The death penalty may be getting too expensive for cash-strapped California.  According to an examination by a Federal Judge and a Loyola Law School professor, California spent more than $4 billion on capital punishment since 1978, yet carried out only 13 executions.

The findings come from 9th Circuit Court of Appeals Judge Arthur Alarcon and Professor Paula Mitchell. 

The death penalty was reinstated in 1978.  But next week Oakland State Senator Lonnie Hancock will begin the process of overturning capital punishment. 

“It leads to years of very drawn out, very expensive litigation.  So, the victims’ families can never get the closure,” said Hancock.

714 death row inmates cost the state $184 million a year; and estimates from the study suggest eliminating executions would save $9 billion by 2030.  That’s the kind of money that could pay for more police officers, fund schools and pay for programs like welfare to work, Hancock says.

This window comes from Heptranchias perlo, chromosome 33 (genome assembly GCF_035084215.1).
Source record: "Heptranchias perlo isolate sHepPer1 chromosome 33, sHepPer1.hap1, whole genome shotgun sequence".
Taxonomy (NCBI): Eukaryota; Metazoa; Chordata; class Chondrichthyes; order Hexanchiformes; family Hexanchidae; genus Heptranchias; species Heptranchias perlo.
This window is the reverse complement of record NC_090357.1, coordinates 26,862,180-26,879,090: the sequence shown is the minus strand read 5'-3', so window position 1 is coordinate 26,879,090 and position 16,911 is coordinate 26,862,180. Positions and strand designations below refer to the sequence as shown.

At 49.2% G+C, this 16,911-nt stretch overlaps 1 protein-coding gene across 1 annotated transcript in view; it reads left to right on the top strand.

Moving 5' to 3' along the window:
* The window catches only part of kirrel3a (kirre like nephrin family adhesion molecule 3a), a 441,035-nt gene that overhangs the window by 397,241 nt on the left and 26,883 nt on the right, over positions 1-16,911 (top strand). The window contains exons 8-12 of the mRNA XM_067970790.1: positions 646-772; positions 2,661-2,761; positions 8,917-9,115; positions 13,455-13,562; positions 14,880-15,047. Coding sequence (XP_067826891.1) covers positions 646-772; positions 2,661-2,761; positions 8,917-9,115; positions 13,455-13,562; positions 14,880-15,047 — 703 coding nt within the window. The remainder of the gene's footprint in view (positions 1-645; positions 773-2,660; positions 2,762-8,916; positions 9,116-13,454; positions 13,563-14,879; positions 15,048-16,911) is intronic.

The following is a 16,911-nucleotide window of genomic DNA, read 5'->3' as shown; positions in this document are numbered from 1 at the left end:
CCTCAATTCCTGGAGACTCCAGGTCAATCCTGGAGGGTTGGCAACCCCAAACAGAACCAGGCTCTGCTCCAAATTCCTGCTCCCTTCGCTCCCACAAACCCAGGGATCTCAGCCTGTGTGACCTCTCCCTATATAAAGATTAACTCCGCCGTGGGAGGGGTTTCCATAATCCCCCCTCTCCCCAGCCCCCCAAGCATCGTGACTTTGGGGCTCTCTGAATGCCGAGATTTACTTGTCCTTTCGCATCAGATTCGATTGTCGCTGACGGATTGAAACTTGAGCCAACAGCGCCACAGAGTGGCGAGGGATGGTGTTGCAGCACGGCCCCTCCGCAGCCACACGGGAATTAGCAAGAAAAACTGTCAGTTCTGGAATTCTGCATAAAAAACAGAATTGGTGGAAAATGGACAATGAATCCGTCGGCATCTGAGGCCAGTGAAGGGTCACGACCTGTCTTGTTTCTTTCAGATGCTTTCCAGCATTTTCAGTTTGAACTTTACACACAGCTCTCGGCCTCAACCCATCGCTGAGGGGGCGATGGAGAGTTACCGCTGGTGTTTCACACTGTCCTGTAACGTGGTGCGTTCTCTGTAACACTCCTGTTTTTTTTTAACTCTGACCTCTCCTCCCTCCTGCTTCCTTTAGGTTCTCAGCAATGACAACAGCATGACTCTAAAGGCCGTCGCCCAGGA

“It’s a toothless dog and nobody fears a toothless dog,” said former Sacramento County Sheriff turned radio host, John McGinness, he went on to say criminals don’t fear the death penalty. 

“Old age is the leading cause of death on death row.  And, the taxpayers are spending extraordinary amounts of money to keep people alive on death row,” said McGinness.

Sentences would be reduced to life in prison without parole.  That’s a deterrent says national child advocate Mark Lunsford.  His 9-year-old daughter Jessica Lunsford was murdered by a repeat sex offender in Florida in 2005.  Today the little girl is the face of “Jessica’s Law.”  

Lunsford talked to FOX40’s John Lobertini during a weekend stop in Sacramento.  ”You tell these guys we’re going to give you 25 years to life for raping a child, I mean that’s a deterrent.”

But tell that to victim’s families, like that of Laci Peterson who sought the death penalty when Scott Peterson went on trial for his wife’s murder. 

Legislative action is just step one.  California voters would have to weigh in; and a ballot initiative probably won’t be ready until November of 2012.

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